Glocal is an interdisciplinary 18-month graduate program offered by the Hebrew University of Jerusalem.
We translate academic research into a practical understanding of community development - an approach empowering communities in need across the world to prosper and succeed. 


Why Glocal?

​4-month field internship​

​Alumni network of 200+ Individuals around the world​

​Study at the highest-ranked university in Israel​

​Specialization Tracks​

​Optional Research Track​

​Multicultural student body​

What They Are Saying About Us

Genevive Estacaan

Genevive Estacaan

The Philippines

For my internship, I joined Community Empowerment for Rural Development (CEFORD) in Arua, West Nile Region, northern Uganda. I also teamed up with a Ugandan Artist and a South Sudanese refugee; together, we published a children’s storybook called Asiteza (Take Heart), which aims to promote peaceful coexistence between refugees and host communities in the West Nile. This project was made possible through the GLOCAL Internship grant. 

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Aia Khalaily


The experience I gained throughout my internship in Ecuador with both refugees and women’s empowerment, together with the academic knowledge that I gained in Glocal, has widened my horizons and provided me with practical and theoretical skills to share with the world.

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Zoë Mason


During my internship in Tanzania, I gained confidence in professional leadership, project management, and leading diverse workshops. The experience, through both academic and field exposure, allowed me to focus my interest within the vast field of development.


Solomon Mbubi


I was looking for a program that would avail me not only with knowledge but also practical life experience in dealing with the current challenges of poverty and inequalities. I am glad a friend who is an alumnus of Glocal recommended this program and I have no regrets.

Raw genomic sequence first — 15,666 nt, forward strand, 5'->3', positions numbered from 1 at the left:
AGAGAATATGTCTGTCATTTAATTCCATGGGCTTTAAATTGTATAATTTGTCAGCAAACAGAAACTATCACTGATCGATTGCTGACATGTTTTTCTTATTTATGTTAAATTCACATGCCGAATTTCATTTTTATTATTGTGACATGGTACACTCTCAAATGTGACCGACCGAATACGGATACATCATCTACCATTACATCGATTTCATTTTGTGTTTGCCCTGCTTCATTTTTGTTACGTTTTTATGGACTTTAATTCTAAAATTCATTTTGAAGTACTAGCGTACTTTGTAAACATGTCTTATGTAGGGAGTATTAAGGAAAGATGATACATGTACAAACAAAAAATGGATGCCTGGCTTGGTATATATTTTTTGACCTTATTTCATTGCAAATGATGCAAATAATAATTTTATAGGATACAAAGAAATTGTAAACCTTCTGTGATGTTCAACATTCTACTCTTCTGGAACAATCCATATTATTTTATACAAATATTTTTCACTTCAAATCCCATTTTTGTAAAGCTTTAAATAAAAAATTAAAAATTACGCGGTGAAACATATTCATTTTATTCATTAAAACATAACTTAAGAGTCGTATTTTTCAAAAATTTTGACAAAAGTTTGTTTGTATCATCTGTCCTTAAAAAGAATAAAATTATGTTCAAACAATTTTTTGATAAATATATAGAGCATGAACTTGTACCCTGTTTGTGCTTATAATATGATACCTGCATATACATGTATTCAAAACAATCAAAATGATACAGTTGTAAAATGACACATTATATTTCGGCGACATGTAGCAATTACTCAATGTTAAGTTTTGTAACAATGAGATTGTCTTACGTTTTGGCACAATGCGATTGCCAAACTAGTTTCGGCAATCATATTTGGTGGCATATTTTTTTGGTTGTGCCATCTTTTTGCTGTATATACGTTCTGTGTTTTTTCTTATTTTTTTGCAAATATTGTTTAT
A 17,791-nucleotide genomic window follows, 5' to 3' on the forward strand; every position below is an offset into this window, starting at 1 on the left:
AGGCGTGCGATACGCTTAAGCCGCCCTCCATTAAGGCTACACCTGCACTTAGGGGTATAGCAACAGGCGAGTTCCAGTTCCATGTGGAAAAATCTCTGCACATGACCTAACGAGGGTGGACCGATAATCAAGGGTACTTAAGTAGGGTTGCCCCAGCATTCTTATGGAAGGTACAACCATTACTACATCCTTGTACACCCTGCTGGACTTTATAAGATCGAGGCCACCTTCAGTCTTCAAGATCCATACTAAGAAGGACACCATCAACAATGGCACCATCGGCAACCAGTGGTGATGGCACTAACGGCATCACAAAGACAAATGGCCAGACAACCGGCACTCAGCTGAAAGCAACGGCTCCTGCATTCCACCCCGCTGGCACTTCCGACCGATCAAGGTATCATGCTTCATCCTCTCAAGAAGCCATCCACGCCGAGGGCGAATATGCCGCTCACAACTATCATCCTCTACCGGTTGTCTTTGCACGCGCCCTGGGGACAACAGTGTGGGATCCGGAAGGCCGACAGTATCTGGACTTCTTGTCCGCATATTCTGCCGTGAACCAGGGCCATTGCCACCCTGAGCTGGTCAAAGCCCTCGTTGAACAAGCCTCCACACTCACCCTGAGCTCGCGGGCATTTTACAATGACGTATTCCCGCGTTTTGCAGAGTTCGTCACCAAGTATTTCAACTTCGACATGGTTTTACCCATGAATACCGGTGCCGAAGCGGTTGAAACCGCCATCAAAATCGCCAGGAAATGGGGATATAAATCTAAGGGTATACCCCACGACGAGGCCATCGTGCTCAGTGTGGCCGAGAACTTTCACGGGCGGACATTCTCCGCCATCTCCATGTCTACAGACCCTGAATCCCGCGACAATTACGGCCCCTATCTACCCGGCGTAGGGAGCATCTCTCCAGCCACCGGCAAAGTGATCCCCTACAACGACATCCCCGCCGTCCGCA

Sarah Danby


I’ve enjoyed the broad range of development topics, especially the chance to pursue the particular areas of interest for me - health and refugees - through the supplementary modules. The internship has really helped me to decide on the direction I want to take after Glocal. It has shaped my thoughts about what kind of role I see myself in, as well as given me valuable contacts to help me achieve this vision.

Allen Makabayi

Allen Makabayi


I chose Glocal because I wanted to understand the theories that explain development. I have created new friendships and a network that continues to be valuable in both my academic life and on a personal level.

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Ben Morag

Ben Morag


For me, the program turned out to be super-practical - I literally learned about a theory on a Monday and implemented it in my community on the next Thursday. Moreover, it is both diverse (people from at least 10 nations and many different professional backgrounds) and very personal (there’s always someone there to listen to your request or problem, and to figure it out together with you).


Luke Zeller


A lot of people told me that the Hebrew University was the best university in Israel. The professors are incredibly accessible. In terms of classes, there’s great discussion – they really want to involve you. It’s a really good environment to learn in.


Nour Abu Ghosh


During my internship, I gained a better understanding of international advocacy and how local events impact the international platform, as well as how to use this as a tool for development.

Each cohort consists of some 25-30 students from around the world, and from diverse interdisciplinary backgrounds. With this diversity, students enrich and deepen the learning process of their peers and build meaningful relationships

Glocal Experience

Explore the Glocal Magazine


“House Visit”: Providing Medical Care for People Experiencing Homelessness

Ronnie-Lee Sneh

Homelessness, already a significant challenge in urban areas has been exacerbated by the COVID-19 pandemic. Homelessness is often accompanied by poor health, which together feeds a cycle of vulnerability and increased pressure on health care resources. Street Medicine, taking adapted healthcare services to the homeless, provides a bridge between the street and hospitals—improving outcomes and strengthening service delivery to a vulnerable population.


Urban Development in Ramallah: Between Now and Then, a Vanishing Childhood Memory

Ahmed Yasin

Ramallah today is a product of its history—not only centuries of continuous habitation, but also the reality of occupying and economic forces ignoring the needs of its population. Ahmed Yasin argues that urban development must be tied to local history—and the knowledge of the city’s inhabitants is an important asset in this case.

Some Organizations We Work With